Chances are you already use key phrases to communicate the problems your organization is trying to solve, and the solutions it can offer.
These should be memorable phrases consistent with your mission and tagline.
Take a moment with your staff to identify which phrases you most commonly use to communicate with clients and stakeholders. Then create an "official list" so that these phrases can be used consistently throughout your organization's marketing efforts.
Define the keywords every piece of your organization's copy should include. Address any possible communication issues with clients.
Pictures are powerful. They can communicate on a deep emotional level with others. Be sure to define which kinds of images your organization wants to be associated with and which kinds of images should be avoided. These images should help communicate your brand personality and core values.
Does your organization have a marketing strategy? Can you speak to it concisely? If you gave each of your board members or employees a blank index card and said, “Write down our marketing strategy” would everyone write down the same thing?
They were extremely frustrated with my unclear leadership.
"Why do we have to do redo every marketing piece three times before we get it right?!?!"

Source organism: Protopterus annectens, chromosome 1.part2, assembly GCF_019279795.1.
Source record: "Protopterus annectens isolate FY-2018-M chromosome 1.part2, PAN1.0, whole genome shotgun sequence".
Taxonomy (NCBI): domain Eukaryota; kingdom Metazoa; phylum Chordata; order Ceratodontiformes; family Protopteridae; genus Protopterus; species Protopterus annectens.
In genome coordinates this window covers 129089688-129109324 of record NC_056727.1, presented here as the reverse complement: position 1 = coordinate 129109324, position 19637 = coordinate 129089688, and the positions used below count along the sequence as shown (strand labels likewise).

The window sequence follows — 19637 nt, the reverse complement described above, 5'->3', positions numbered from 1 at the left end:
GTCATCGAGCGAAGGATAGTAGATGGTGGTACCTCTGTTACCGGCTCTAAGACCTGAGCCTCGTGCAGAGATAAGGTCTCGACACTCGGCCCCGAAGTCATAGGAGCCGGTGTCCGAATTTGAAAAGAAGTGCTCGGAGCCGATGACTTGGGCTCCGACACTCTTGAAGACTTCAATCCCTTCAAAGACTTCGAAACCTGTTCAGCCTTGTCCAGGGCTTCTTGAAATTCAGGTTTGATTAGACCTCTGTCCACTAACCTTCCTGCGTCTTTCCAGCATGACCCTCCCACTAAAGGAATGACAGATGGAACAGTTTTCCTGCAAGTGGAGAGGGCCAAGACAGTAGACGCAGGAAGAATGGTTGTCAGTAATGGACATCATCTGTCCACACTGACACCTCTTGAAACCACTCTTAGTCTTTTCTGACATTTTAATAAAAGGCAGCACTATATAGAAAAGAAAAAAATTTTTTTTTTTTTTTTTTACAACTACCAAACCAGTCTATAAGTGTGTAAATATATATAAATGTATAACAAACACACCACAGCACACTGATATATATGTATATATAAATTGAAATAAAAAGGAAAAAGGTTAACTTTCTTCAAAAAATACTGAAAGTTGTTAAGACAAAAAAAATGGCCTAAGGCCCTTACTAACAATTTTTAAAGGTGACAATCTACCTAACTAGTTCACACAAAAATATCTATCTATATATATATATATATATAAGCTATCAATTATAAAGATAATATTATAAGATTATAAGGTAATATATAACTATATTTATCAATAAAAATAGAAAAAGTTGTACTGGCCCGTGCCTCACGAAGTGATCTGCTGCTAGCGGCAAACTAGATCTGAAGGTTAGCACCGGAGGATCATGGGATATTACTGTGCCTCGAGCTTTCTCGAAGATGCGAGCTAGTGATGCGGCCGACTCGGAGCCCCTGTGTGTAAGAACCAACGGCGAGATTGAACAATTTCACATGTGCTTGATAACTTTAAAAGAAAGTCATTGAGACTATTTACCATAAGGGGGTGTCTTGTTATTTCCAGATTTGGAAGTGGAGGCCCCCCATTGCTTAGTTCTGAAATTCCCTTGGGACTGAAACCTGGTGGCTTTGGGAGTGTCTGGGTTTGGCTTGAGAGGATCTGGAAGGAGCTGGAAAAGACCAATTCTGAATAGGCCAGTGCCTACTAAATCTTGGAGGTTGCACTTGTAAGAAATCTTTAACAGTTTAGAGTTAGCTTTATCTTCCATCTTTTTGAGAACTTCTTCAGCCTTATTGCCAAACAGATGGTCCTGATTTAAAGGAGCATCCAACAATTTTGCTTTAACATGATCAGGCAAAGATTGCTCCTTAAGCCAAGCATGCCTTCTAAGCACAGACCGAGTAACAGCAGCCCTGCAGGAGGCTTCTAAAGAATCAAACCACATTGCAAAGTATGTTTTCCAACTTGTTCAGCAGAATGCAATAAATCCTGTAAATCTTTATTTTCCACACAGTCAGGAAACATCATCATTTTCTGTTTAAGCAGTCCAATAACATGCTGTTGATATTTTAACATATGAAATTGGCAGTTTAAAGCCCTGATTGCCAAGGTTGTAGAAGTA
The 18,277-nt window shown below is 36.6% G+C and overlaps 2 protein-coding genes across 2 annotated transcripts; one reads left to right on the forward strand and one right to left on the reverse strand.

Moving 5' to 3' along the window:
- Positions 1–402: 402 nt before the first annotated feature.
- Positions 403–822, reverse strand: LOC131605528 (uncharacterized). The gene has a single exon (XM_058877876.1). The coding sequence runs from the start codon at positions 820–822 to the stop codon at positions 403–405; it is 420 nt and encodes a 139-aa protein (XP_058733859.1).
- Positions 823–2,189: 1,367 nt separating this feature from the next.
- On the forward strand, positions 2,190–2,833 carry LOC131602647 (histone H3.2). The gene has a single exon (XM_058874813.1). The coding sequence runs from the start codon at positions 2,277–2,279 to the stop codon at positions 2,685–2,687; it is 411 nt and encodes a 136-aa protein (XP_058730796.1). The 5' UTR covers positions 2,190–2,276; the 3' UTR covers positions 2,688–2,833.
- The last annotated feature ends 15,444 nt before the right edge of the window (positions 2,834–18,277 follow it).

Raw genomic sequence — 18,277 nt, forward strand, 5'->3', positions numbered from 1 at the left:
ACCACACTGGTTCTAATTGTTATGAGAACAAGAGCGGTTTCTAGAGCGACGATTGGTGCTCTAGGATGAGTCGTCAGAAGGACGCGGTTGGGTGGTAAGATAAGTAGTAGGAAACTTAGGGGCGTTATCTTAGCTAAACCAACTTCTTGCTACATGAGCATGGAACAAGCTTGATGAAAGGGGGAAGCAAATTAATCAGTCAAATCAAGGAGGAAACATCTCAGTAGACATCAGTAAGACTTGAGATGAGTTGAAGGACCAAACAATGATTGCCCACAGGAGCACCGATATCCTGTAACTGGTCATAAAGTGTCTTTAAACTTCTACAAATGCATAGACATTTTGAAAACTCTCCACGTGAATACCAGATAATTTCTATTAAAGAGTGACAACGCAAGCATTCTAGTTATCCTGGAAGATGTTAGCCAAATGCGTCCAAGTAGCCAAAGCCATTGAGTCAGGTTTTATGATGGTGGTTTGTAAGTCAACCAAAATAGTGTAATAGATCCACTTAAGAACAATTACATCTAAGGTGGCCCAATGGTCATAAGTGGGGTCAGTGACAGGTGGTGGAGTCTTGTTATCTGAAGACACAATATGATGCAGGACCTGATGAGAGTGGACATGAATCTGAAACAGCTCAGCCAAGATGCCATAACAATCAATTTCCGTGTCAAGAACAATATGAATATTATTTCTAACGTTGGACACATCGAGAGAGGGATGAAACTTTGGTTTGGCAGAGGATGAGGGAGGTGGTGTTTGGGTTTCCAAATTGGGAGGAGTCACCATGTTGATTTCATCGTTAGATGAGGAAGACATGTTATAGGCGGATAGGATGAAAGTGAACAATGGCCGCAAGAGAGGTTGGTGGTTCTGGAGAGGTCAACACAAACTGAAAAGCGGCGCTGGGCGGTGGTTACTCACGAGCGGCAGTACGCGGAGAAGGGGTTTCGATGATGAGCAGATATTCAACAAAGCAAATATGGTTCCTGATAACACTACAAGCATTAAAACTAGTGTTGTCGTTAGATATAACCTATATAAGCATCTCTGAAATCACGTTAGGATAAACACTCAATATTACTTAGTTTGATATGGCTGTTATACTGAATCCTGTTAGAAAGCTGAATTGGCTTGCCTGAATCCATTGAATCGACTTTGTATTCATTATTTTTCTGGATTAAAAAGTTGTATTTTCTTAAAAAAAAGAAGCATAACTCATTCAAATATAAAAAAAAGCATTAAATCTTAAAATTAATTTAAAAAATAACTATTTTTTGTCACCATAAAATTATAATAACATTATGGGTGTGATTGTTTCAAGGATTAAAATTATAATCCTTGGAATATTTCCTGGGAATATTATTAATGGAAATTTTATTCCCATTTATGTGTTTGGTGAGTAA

I relied too much on my rambling soliloquies and rah rah speeches, and not enough on written documentation to support our marketing strategy.
Developing a marketing strategy may be overwhelming, especially if you are starting from scratch. However, it is essential as it guides the content, form, and media you use to communicate with your stakeholders.
As with everything, your marketing strategy should flow out of your mission and vision.
It should also be guided by relevant data. Conduct research on your internal and external stakeholders in order to develop Client Personas (or Buyer Personas). Understanding your audiences will allow you to create effective, targeted content whether you are disseminating information or calling people to action.
After you’ve made Client Personas, you’ll have a wealth of information to guide your content strategy. Developing a plan for content creation – deciding the type of content you will create and when you will share it – will be more effective than creating one-offs. Consider your current needs, which audience you are targeting, your programming timeline, and your call to action when developing this content plan.
In order to increase your visibility online (your Search Engine Optimization), link everything back to your website using popular keywords and phrases, back links to other articles, and meta descriptions.
Use the Copy Guidelines you have already established to guide your content creation, as well. Your content can take many different forms – blogs, website pages, newsletters, videos, and more – and it can be shared through various media including email, social media, your website, or print. Consider the messaging and tone of your content before picking the appropriate form and medium.
Finally, it is essential that you evaluate the effectiveness of your marketing strategy. Develop Key Performance Indicators that will show whether your content is accomplishing your goals. Some KPI’s include website traffic, social media engagement, email clicks, or donations made through your website. Use analytics tools to evaluate your strategy, as well.
Developing a marketing strategy for your organization can be both exciting and terrifying.